The mystery surrounding the sudden death of British tycoon Roy Harry Veevers on Valentines Day 2013 in Mombasa has deepened after pathologists gave conflicting testimonies on the cause of his death.
Yesterday, a pathologist declared that the "cause of death of Veevers' is not known", less than 24 hours after another pathologist who conducted a postmortem on Roy's body told a judicial inquest that there is scientific evidence to show that the Briton was poisoned.
Two years ago the High Court ordered a postmortem which was conducted by three Kenyan pathologists, including former chief government pathologist Moses Njue. It established that there was poison in the soils around Roy's stomach in the grave. Nine months after, Azra's children sought the services of British forensic expert Richard Alexander Allan for toxicology analysis of the soils and tissues harvested from Roy's grave.
Dr Allan's report discounted the possibility that Roy was poisoned and even said that no traces of cyhalothrin pesticide were detected after the exhumation. He however said there was a possibility the poison had deteriorated in storage after nine months.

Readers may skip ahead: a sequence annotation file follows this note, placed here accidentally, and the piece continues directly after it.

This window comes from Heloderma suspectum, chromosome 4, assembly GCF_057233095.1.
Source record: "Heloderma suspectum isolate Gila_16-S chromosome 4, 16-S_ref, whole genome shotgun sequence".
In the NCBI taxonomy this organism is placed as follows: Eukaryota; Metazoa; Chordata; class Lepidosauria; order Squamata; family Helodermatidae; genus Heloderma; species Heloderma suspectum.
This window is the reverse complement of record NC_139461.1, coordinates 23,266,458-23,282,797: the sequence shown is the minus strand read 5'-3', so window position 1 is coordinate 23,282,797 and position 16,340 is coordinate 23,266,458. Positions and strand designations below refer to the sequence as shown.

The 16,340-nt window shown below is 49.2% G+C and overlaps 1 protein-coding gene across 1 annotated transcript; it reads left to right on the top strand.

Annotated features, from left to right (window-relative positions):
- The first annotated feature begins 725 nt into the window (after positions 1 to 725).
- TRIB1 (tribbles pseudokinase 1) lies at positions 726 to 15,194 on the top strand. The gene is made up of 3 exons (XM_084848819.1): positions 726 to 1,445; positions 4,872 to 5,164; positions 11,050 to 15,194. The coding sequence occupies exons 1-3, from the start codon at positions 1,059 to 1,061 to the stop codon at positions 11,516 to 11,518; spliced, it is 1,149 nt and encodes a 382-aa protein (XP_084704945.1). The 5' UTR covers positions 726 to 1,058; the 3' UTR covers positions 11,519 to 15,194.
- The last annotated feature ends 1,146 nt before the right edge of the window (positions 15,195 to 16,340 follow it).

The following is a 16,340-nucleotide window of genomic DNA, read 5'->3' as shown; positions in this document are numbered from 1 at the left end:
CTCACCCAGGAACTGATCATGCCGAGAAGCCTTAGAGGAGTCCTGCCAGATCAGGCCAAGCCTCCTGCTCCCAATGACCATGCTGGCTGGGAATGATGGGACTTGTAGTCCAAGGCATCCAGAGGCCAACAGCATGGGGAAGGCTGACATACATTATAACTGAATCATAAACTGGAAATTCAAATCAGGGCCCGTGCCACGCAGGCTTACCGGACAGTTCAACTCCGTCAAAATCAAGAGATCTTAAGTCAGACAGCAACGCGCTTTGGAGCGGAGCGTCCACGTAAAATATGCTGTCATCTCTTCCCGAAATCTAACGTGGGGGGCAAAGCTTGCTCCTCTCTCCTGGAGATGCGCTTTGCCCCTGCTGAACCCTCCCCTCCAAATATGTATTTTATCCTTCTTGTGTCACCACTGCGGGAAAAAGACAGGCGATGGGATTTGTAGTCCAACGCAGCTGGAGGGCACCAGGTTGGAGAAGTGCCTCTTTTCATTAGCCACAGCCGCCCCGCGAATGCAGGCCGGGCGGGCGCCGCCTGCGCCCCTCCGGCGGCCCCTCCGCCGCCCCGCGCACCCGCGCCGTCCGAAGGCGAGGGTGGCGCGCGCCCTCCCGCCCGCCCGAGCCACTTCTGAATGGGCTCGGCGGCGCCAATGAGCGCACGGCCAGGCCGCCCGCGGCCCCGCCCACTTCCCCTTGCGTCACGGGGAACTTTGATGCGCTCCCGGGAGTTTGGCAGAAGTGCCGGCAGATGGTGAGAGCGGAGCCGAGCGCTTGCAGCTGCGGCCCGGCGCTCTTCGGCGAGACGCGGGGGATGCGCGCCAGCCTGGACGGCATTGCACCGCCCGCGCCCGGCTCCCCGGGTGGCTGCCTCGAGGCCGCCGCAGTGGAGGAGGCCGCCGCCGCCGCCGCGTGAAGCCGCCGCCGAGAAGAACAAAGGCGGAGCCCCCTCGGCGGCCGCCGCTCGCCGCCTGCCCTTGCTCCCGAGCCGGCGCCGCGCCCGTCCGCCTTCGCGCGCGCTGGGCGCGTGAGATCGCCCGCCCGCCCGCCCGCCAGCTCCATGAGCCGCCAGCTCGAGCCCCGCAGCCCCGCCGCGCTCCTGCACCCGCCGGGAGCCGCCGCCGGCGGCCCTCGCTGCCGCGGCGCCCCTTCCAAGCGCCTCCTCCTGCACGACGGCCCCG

On Tuesday, Dr Njue testified as an expert witness, analysing Dr Allan's report and the suicide theory. Dr Njue dismissed suicide as an improbable cause of death and declared Dr Allan's findings as scientifically improbable and questionable.
Yesterday, Andrew Gachii who was also hired by Azra dismissed Njue's version, terming his conclusions unrealistic.
Dr Gachii told Mombasa Chief Magistrate Douglas Ogoti that Njue's opinion that Roy was killed by poison was incorrect.